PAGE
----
11/11/2018 09:00 PMPosted by Monrith
I keep seeing that statement get thrown around from time to time but I'm calling it out.

I remember the days of pre-dungeon finder. Here's how it went:

[Trade] Monrith: "LF tank for Gundrak" x 38
DiabloMeme: "I'll join"
DiabloMeme has joined the group.
Monrith: "someone help summon plz"
DiabloMeme: "okay"

*summons*

*facerolls dungeon*

Random player: "thanks everyone"

Group disbanded.

That was it. It was virtually the same exact thing as dungeon finder with the only difference being you having to spam trade chat for 40 something minutes to form a group and having to argue with people to come summon.

It wasn't a sprawling utopia of high quality conversations where everyone are bestest friends. It was just running with randoms who were as silent back then as they are now.

If you're looking for community a guild is the way to go, same thing for back then in ye olden pre-LFD days.


You have some fair points. There is hyperbole going on about how perfect WoW was without Dungeon finder. Also it is a great WoW feature which allows you to cross realm look for people to do the same content you are. However, I think you're missing the essential link between Dungeon finder/LFR/automatic group finder and the experience people are missing from the past.

I'm not 100% sure on this, but from what I remember in terms of Vanilla vs Wrath, the punishment for failing to pull even an extra trash mob in Vanilla was much more serious than in Wrath. In Wrath you could pull extra trash in dungeons (and even raids sometimes) and be just fine. That crap wasn't happening in Vanilla unless you were two tiers above the place. I imagine some of this spawns from the massive stat increases seen from Vanilla to BFA before the item lvl squish.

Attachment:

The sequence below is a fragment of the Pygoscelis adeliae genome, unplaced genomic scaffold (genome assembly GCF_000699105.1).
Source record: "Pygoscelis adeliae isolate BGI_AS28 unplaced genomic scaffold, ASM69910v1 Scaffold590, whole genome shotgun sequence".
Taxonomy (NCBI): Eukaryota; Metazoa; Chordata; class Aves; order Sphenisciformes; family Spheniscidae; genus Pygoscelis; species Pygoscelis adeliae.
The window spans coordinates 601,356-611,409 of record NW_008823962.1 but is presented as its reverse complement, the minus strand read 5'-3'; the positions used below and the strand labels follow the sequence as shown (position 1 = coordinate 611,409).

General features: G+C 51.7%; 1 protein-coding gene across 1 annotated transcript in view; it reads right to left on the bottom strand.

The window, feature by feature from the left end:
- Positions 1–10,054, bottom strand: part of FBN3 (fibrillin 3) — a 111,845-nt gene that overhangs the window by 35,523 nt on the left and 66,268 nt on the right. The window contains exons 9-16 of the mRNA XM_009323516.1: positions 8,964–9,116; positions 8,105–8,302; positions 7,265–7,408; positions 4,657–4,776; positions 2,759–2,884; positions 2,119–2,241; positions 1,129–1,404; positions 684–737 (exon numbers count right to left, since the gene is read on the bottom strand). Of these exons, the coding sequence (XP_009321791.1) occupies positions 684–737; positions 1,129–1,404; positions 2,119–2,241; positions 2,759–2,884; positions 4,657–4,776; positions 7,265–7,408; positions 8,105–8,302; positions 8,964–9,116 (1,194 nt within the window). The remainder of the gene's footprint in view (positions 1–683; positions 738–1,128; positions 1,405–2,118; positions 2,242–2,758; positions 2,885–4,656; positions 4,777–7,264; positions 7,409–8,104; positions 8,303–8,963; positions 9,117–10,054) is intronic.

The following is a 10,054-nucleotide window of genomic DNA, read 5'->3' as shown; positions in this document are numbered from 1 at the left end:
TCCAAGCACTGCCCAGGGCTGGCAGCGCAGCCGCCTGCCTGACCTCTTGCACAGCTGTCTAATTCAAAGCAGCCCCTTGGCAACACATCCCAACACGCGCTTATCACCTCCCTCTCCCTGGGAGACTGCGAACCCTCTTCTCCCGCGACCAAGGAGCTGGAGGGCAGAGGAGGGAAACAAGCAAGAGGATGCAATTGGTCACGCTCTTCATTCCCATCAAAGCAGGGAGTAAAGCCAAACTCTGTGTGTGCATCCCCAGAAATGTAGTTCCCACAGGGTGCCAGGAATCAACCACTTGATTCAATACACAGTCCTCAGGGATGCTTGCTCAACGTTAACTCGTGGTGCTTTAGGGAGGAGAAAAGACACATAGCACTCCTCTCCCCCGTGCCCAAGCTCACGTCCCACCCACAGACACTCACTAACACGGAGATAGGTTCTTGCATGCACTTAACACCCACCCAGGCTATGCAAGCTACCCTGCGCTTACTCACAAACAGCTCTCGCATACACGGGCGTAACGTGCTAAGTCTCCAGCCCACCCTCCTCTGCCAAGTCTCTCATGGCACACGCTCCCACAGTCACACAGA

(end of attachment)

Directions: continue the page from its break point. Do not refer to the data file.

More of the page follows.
With that I kind of slap you're argument of "oh dungeons are easy and it doesn't matter which 4 other people you get" in the face. Assuming I'm correct with Vanilla dungeons/raids were much more punishing than Wrath and current dungeons.

I want to keep a side note real quick and say dungeons and raids of the past were easier in terms of mechanics, but the raids of old made you pay for your mistakes in a much less forgiving manner than current WoW. There are still raid wiping mechanics in WoW, but in Vanilla even if you were level 10-59 you couldn't pull 3-4+ mobs at a time unless you were a badass mage. And those are just normal mobs... I've been able to mow down 5+ mobs at a time on my DH since I started him.